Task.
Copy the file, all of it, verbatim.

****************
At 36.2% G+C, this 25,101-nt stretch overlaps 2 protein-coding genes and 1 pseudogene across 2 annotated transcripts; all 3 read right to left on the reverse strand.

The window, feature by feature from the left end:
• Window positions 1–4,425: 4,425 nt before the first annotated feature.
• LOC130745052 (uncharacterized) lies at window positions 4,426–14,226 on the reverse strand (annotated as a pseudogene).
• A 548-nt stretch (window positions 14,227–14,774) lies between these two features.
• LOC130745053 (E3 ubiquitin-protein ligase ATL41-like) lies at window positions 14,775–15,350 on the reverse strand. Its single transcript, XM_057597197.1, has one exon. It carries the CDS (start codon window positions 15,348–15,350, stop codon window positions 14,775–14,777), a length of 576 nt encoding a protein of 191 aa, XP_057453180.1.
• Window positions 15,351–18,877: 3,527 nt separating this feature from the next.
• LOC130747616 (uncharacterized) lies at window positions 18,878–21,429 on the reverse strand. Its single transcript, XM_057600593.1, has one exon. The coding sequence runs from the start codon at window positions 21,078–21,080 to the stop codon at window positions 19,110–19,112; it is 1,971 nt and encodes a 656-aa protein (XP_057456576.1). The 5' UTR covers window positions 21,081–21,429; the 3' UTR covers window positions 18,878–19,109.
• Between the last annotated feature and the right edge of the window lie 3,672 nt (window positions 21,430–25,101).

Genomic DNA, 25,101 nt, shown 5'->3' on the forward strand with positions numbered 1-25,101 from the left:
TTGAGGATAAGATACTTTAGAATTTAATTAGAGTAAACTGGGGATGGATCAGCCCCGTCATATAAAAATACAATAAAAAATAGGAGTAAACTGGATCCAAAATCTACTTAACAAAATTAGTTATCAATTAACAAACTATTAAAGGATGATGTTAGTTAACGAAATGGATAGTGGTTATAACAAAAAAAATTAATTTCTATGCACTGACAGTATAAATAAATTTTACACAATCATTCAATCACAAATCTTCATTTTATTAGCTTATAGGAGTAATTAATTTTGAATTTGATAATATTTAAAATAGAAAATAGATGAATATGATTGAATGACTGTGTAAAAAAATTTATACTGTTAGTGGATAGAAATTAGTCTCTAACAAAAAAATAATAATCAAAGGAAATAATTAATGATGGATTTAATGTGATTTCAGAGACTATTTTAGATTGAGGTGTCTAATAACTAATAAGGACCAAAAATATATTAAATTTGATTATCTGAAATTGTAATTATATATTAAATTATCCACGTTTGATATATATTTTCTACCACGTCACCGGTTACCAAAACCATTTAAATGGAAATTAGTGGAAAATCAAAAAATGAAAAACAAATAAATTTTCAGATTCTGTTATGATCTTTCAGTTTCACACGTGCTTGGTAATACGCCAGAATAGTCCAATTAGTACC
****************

At 36.2% G+C, this 25,101-nt stretch overlaps 2 protein-coding genes and 1 pseudogene across 2 annotated transcripts; all 3 read right to left on the reverse strand.

The window, feature by feature from the left end:
• Window positions 1–4,425: 4,425 nt before the first annotated feature.
• LOC130745052 (uncharacterized) lies at window positions 4,426–14,226 on the reverse strand (annotated as a pseudogene).
• A 548-nt stretch (window positions 14,227–14,774) lies between these two features.
• LOC130745053 (E3 ubiquitin-protein ligase ATL41-like) lies at window positions 14,775–15,350 on the reverse strand. Its single transcript, XM_057597197.1, has one exon. It carries the CDS (start codon window positions 15,348–15,350, stop codon window positions 14,775–14,777), a length of 576 nt encoding a protein of 191 aa, XP_057453180.1.
• Window positions 15,351–18,877: 3,527 nt separating this feature from the next.
• LOC130747616 (uncharacterized) lies at window positions 18,878–21,429 on the reverse strand. Its single transcript, XM_057600593.1, has one exon. The coding sequence runs from the start codon at window positions 21,078–21,080 to the stop codon at window positions 19,110–19,112; it is 1,971 nt and encodes a 656-aa protein (XP_057456576.1). The 5' UTR covers window positions 21,081–21,429; the 3' UTR covers window positions 18,878–19,109.
• Between the last annotated feature and the right edge of the window lie 3,672 nt (window positions 21,430–25,101).

Genomic DNA, 25,101 nt, shown 5'->3' on the forward strand with positions numbered 1-25,101 from the left:
TTGAGGATAAGATACTTTAGAATTTAATTAGAGTAAACTGGGGATGGATCAGCCCCGTCATATAAAAATACAATAAAAAATAGGAGTAAACTGGATCCAAAATCTACTTAACAAAATTAGTTATCAATTAACAAACTATTAAAGGATGATGTTAGTTAACGAAATGGATAGTGGTTATAACAAAAAAAATTAATTTCTATGCACTGACAGTATAAATAAATTTTACACAATCATTCAATCACAAATCTTCATTTTATTAGCTTATAGGAGTAATTAATTTTGAATTTGATAATATTTAAAATAGAAAATAGATGAATATGATTGAATGACTGTGTAAAAAAATTTATACTGTTAGTGGATAGAAATTAGTCTCTAACAAAAAAATAATAATCAAAGGAAATAATTAATGATGGATTTAATGTGATTTCAGAGACTATTTTAGATTGAGGTGTCTAATAACTAATAAGGACCAAAAATATATTAAATTTGATTATCTGAAATTGTAATTATATATTAAATTATCCACGTTTGATATATATTTTCTACCACGTCACCGGTTACCAAAACCATTTAAATGGAAATTAGTGGAAAATCAAAAAATGAAAAACAAATAAATTTTCAGATTCTGTTATGATCTTTCAGTTTCACACGTGCTTGGTAATACGCCAGAATAGTCCAATTAGTACC